Tuesday, December 2, 2014

Grupo México Drinks Public’s Water in Cananea

Sonora River Valley south  of Cananea / Tom Barry

Mining Water in Sonora: Part Two

(Part Two of three articles on Grupo México's use and abuse of water resources in Sonora. First in series at:

Governmental corruption and deception obstruct a full account of Grupo México's water consumption and water contamination in Sonora. Despite the August 2014 flood of toxics in the Río Sonora, Grupo México has maintained a lockdown on information about its use of Sonora's water resources. At the same time, however, Grupo México floods business information markets with a steady stream of media releases boasting about its low-cost production, surge in revenues, and oligopolistic hold on mining, transportation, and ancillary service industries.

Since 1997 Conagua has issued a stream of permits to Grupo México to extract groundwater in aquifers that the agency itself has repeatedly declared as being severely over-exploited – where natural recharge rates are far exceeded by the extraction rates.  If one were to accept that the firm used only the amount specified in its Conagua permits, the copper mining operations in Cananea, according to one media report, use 75% more than the seven municipios in the Sonora River basin.1

In 2002-2005 Conagua issued nine concessions for mining in Cananea area to Grupo México for water extraction from two aquifers that are covered by federal restrictions or vedas (against the drilling of new water wells, according to media reports in Mexico.2 The vedas – issued in 1967 and 184 – prohibited all new water wells unless they were explicitly for urban public use.

These permits, which the Vicente Fox administration issued, allowed the extraction of 28 million of cubic meters of water from aquifers that Conagua describes as being severely over-exploited.

Until recently Grupo México’s water permits  – including five issued by Conagua in 2012 – were for pumping in Sonora river aquifers (notably by the Bacanuchi tributary that was flooded with sulfuric acid in August 2014). According to media reports, Conagua in 2013 issued a wide-ranging permit to Grupo México to begin drilling in the San Pedro River basin as part of its multi-billion dollar expansion in the Cananea region.

According to a report by Proceso and other media reports, this latest permit  -- like the previous ones -- specifies that the water should be used only for urban public consumption (“uso público urbano”)– not for mining or industrial operations.3 None of these water-extraction permits includes permission for the discharge of used water – whether contaminated or not -- back into the aquifer.

Conagua has not been forthcoming about the permits it has issued to Grupo México for either its Cananea or Nacozari operations. Nor has the federal agency provided any calculations of the quantity of water consumed – with or without permits -- at Sonora’s largest mines. Upon questioning by congressional deputies, Conagua director David Korenfeld did, however, acknowledge that at least for four years (1999-2002) the Buenvavista mine did use potable water for mining activities under an urban-use permit.4

Conagua is one of Mexico’s most corrupt, nontransparent, and unaccountable federal agencies. Water permits are bought and sold regardless of water-use restrictions or well-drilling prohibitions. Permits for one well commonly are used to drill a battery of wells. The permits on record in Conagua regional offices don’t even closely reflect the water-use patterns in any region because of the proliferation of illegal, cloned, or “irregular” permits that exist.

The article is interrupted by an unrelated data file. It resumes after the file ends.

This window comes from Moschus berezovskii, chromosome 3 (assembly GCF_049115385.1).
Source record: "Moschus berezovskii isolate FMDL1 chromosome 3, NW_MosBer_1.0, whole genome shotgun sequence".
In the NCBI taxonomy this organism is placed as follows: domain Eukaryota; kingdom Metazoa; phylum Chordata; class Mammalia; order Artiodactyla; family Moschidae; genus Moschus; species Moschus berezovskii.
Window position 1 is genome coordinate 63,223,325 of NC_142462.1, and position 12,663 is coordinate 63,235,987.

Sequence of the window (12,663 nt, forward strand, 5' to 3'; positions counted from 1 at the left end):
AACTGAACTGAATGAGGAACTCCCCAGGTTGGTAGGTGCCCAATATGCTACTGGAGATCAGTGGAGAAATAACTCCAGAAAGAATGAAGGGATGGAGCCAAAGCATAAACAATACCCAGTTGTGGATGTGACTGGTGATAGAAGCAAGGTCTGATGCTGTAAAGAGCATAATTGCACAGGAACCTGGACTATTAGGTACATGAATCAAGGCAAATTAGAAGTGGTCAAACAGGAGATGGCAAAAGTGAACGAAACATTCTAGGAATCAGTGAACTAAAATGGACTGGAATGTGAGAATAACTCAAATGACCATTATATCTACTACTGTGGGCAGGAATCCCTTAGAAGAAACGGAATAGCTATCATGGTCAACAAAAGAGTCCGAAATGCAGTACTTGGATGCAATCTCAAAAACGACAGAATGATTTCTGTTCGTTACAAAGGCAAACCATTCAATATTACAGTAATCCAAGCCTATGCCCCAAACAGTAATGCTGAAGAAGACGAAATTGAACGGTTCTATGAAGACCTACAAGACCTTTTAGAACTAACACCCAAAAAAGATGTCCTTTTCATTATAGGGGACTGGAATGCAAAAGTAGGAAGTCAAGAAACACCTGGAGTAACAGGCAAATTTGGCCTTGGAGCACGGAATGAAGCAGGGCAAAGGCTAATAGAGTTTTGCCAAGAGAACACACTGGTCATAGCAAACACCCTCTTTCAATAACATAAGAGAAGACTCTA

Conagua’s water-extraction permits for Grupo México’s Cananea operations are what are commonly known as “concesiones irregulars” – permits that don’t conform to the national water law. Yet especially in the arid states, there are more irregular water permits than legal ones, given the restrictions on new wells in overexploited water basins.

The Mexican government hasn’t filed criminal or civil charges against Grupo México for what a federal government official called the “worst natural disaster” in Mexico’s mining history.” That should be of no surprise. The sheer economic power of Mexico’s largest mining company accounts for Grupo México’s continued privileged status and impunity. Since the 1980s the federal government (under both PRI and PAN leadership) has effectively colluded with Grupo México to evade Mexico’s environmental and water laws.

Conagua isn’t the only federal agency that has in effect allowed Grupo México to mine and process copper outside of the government’s environmental and water-use regulations. The Buenavista mine can point to more than five-dozen federal permits it has received from SEMARNAT, PROFEPA, Conagua, and the economic ministry. PROFEPA, the federal agency in charge of enforcing environmental regulations, has categorized Grupo México as a “clean industry,” thereby facilitating new permits for changes in land-use, such as clearing forested land for mining operations and tailings ponds. Most of the federal permits don’t expire until after 2050. 

1 Proceso online, Sept. 23, 2014; Georgina Howard, “Permite Conagua desorden minero,” Reporte Indigo, Sept. 30, 2014. Media reports cite a PRD congressional commission investigating the August 6, 2014 contamination.
2 Angélica Enciso L, “Minera Buenavista del Cobre opera en Cananea con permisos de agua irregulars,” La Jornada, Sept. 23, 2014.
3 Proceso online, Sept. 23, 2014 Georgina Howard, “Permite Conagua desorden minero,” Reporte Indigo, Sept. 30, 2014. Media reports cite a PRD congressional commission investigating the August 6, 2014 contamination.
4 “Explotó Grupo México agua de ríos ilegalmente: Conagua,” La Jornada, Sept. 30, 2014.

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